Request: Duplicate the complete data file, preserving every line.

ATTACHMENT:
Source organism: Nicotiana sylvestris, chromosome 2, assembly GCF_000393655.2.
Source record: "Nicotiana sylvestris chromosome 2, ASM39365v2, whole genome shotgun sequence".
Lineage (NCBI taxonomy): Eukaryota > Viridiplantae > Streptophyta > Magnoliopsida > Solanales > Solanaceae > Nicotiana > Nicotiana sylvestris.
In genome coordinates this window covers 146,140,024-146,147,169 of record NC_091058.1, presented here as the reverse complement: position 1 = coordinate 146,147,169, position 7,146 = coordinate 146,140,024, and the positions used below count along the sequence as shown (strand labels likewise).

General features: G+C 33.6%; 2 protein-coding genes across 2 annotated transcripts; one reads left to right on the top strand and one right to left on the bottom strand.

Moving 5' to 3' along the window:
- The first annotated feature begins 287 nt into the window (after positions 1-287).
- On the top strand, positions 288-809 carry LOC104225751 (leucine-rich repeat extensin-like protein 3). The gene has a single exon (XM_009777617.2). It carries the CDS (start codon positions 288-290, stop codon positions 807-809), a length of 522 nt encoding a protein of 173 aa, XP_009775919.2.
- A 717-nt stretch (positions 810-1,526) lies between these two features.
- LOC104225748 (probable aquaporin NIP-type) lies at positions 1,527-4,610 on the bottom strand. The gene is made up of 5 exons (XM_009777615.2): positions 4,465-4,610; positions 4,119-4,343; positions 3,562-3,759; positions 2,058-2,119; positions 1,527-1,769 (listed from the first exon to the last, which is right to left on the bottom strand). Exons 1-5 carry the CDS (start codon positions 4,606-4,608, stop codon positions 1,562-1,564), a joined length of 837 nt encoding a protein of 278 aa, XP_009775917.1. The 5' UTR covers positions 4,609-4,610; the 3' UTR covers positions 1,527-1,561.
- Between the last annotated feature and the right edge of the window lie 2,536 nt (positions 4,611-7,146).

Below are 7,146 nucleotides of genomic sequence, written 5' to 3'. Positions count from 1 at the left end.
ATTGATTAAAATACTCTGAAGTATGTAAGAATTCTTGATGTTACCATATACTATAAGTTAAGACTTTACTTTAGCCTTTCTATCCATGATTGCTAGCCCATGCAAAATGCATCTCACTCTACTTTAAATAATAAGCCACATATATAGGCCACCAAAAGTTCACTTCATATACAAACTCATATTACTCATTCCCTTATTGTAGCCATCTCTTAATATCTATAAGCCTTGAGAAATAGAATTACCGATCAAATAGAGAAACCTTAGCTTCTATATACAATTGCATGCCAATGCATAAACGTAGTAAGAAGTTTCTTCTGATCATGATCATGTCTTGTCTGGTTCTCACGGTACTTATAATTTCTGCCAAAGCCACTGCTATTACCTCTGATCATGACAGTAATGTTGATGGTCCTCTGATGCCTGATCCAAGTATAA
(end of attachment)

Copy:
Source organism: Nicotiana sylvestris, chromosome 2, assembly GCF_000393655.2.
Source record: "Nicotiana sylvestris chromosome 2, ASM39365v2, whole genome shotgun sequence".
Lineage (NCBI taxonomy): Eukaryota > Viridiplantae > Streptophyta > Magnoliopsida > Solanales > Solanaceae > Nicotiana > Nicotiana sylvestris.
In genome coordinates this window covers 146,140,024-146,147,169 of record NC_091058.1, presented here as the reverse complement: position 1 = coordinate 146,147,169, position 7,146 = coordinate 146,140,024, and the positions used below count along the sequence as shown (strand labels likewise).

General features: G+C 33.6%; 2 protein-coding genes across 2 annotated transcripts; one reads left to right on the top strand and one right to left on the bottom strand.

Moving 5' to 3' along the window:
- The first annotated feature begins 287 nt into the window (after positions 1-287).
- On the top strand, positions 288-809 carry LOC104225751 (leucine-rich repeat extensin-like protein 3). The gene has a single exon (XM_009777617.2). It carries the CDS (start codon positions 288-290, stop codon positions 807-809), a length of 522 nt encoding a protein of 173 aa, XP_009775919.2.
- A 717-nt stretch (positions 810-1,526) lies between these two features.
- LOC104225748 (probable aquaporin NIP-type) lies at positions 1,527-4,610 on the bottom strand. The gene is made up of 5 exons (XM_009777615.2): positions 4,465-4,610; positions 4,119-4,343; positions 3,562-3,759; positions 2,058-2,119; positions 1,527-1,769 (listed from the first exon to the last, which is right to left on the bottom strand). Exons 1-5 carry the CDS (start codon positions 4,606-4,608, stop codon positions 1,562-1,564), a joined length of 837 nt encoding a protein of 278 aa, XP_009775917.1. The 5' UTR covers positions 4,609-4,610; the 3' UTR covers positions 1,527-1,561.
- Between the last annotated feature and the right edge of the window lie 2,536 nt (positions 4,611-7,146).

Below are 7,146 nucleotides of genomic sequence, written 5' to 3'. Positions count from 1 at the left end.
ATTGATTAAAATACTCTGAAGTATGTAAGAATTCTTGATGTTACCATATACTATAAGTTAAGACTTTACTTTAGCCTTTCTATCCATGATTGCTAGCCCATGCAAAATGCATCTCACTCTACTTTAAATAATAAGCCACATATATAGGCCACCAAAAGTTCACTTCATATACAAACTCATATTACTCATTCCCTTATTGTAGCCATCTCTTAATATCTATAAGCCTTGAGAAATAGAATTACCGATCAAATAGAGAAACCTTAGCTTCTATATACAATTGCATGCCAATGCATAAACGTAGTAAGAAGTTTCTTCTGATCATGATCATGTCTTGTCTGGTTCTCACGGTACTTATAATTTCTGCCAAAGCCACTGCTATTACCTCTGATCATGACAGTAATGTTGATGGTCCTCTGATGCCTGATCCAAGTATAA